May 26 (UPI) -- Territorial aggression between different species was thought to be rare, but new research suggests the behavior is surprisingly common among perching birds, a group that includes songbirds and their closest relatives.
The new study, published Tuesday in the journal PNAS, suggests territorial aggression between species is driven by competition for breeding grounds and hybridization.
Hybrid species and species known to mate with other species are more likely to share common breeding grounds. The latest research showed the competition for these grounds inspires territorial aggression toward other species.
"We designed our analyses to be able to test this hypothesis -- that is, the hypothesis that competition for access to mates might drive the evolution of territoriality between species," lead study author Jonathan Drury, an assistant professor of ecology, evolution and the environment at Durham University in Britain, told UPI in an email.
"Combined with our results about resource competition, it appears that territorial aggression between species evolves for the same reasons that territoriality between members of the same species evolves," Drury said.
Using the observational data from previous surveys, Drury and his colleagues conducted a large-scale phylogenetic analysis of the distribution of territorial aggression among passerine birds.
"We find that interspecific territoriality is widespread in birds and strongly associated with hybridization and resource overlap during the breeding season," researchers wrote in their paper.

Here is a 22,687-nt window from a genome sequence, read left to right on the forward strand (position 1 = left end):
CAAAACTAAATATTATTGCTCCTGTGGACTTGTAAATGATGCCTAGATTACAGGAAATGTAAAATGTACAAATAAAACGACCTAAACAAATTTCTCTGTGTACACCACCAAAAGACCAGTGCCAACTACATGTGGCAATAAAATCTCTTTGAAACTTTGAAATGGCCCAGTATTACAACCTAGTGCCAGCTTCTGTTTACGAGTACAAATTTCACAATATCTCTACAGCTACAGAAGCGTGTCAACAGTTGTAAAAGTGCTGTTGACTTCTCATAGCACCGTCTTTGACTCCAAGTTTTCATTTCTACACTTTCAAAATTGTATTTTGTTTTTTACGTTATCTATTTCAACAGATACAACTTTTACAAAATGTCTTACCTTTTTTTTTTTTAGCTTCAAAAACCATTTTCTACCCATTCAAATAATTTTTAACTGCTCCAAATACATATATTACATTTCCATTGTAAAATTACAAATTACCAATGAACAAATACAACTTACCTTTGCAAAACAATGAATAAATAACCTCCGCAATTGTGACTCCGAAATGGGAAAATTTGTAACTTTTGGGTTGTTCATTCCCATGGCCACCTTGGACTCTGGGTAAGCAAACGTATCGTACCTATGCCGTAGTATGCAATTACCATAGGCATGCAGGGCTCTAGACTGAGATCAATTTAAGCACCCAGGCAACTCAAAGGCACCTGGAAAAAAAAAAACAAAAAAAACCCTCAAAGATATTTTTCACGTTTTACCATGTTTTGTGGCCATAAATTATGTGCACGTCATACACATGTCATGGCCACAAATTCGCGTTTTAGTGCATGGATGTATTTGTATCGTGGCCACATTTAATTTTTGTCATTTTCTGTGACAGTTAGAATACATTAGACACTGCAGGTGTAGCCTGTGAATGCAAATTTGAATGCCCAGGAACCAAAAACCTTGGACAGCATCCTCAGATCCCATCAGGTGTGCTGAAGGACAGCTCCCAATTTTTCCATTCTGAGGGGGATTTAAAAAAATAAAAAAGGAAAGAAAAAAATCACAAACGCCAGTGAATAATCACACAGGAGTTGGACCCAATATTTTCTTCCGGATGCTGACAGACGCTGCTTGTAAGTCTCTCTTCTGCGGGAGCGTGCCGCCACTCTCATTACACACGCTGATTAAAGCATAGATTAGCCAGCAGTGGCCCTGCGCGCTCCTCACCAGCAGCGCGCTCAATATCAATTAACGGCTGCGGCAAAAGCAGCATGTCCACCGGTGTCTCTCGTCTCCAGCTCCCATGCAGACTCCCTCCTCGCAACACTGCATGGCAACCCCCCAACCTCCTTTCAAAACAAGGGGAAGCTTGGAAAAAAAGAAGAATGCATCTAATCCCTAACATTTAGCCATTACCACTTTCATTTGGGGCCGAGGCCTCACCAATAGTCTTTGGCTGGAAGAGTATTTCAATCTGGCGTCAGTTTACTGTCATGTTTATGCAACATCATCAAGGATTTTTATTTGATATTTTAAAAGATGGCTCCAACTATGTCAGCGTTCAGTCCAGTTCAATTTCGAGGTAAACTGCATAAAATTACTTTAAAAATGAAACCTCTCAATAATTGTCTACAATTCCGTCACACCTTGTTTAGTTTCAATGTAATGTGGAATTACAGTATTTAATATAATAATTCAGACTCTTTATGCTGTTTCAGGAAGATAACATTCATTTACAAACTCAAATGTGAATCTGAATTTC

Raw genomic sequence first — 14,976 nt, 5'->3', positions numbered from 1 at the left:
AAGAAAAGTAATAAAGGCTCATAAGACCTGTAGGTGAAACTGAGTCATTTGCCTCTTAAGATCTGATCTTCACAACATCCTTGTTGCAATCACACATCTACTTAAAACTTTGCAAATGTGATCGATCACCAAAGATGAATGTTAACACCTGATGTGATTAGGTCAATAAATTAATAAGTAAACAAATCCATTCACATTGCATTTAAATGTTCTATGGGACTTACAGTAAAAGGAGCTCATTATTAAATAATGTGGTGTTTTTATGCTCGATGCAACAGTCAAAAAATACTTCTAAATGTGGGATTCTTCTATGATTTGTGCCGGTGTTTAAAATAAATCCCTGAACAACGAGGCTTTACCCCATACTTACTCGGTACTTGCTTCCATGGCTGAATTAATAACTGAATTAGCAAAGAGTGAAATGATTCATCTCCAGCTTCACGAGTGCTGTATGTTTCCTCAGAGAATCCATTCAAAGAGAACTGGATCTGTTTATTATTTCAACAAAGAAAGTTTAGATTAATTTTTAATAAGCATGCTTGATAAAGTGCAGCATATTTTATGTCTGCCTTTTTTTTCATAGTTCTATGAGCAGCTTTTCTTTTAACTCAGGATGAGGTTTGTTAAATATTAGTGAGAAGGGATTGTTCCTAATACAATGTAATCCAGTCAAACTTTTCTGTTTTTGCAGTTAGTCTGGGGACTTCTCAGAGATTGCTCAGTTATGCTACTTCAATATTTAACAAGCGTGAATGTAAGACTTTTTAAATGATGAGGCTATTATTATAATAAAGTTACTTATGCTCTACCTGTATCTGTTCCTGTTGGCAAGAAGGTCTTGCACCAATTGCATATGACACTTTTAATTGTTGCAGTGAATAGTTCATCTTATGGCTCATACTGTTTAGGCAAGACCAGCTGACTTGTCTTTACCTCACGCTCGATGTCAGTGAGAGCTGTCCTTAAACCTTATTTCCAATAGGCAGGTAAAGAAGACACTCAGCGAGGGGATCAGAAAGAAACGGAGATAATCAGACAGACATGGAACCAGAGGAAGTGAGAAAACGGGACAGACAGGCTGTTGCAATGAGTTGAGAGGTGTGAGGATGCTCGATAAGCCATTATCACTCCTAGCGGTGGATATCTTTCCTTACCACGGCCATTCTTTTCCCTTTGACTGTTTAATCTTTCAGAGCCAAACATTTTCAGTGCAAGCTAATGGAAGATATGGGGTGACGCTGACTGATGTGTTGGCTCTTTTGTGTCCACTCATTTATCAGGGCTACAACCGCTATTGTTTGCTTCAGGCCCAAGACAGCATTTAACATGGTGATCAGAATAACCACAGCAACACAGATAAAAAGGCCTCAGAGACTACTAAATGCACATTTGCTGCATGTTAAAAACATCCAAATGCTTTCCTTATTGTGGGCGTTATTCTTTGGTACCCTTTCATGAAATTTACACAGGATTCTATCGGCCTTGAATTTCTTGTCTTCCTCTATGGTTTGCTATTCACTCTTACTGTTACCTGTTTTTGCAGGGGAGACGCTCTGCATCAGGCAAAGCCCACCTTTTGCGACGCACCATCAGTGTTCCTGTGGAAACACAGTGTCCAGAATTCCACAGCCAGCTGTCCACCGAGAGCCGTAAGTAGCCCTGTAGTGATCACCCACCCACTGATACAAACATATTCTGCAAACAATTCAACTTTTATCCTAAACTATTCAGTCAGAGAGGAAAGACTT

Scientists chose to focus on passerine birds, or perching birds, because they are the focus of most ornithological studies, and as a result, there is a lot of related observational data to be mined for fresh insights.
In analyzing the scientific literature on the breeding patterns of passerine species, Drury and his colleagues found roughly 28 percent of perching bird species form hybrids with one or more other species. That's a lot of birds with overlapping breeding territories, he said, which explains the prevalence of territorial aggression.
"Territorial behavior can include things like physical attacks, chases, displays, and territorial counter singing," Drury said. "In our study, we limited our set of observations to clear-cut accounts of competition for space, rather than for food -- so, behaviors like aggression at bird feeders weren't included."
Hybridizing species might get along better if there was more space to spread out, according to Drury.
"Human activities are causing many changes to the geographical distributions of species, and when individuals of a species reach a novel location, they are likely to interact behaviorally with individuals of other species," he said. "This research shows that behavioral interactions between newly arriving species and species that were already there are important to account for in conservation efforts."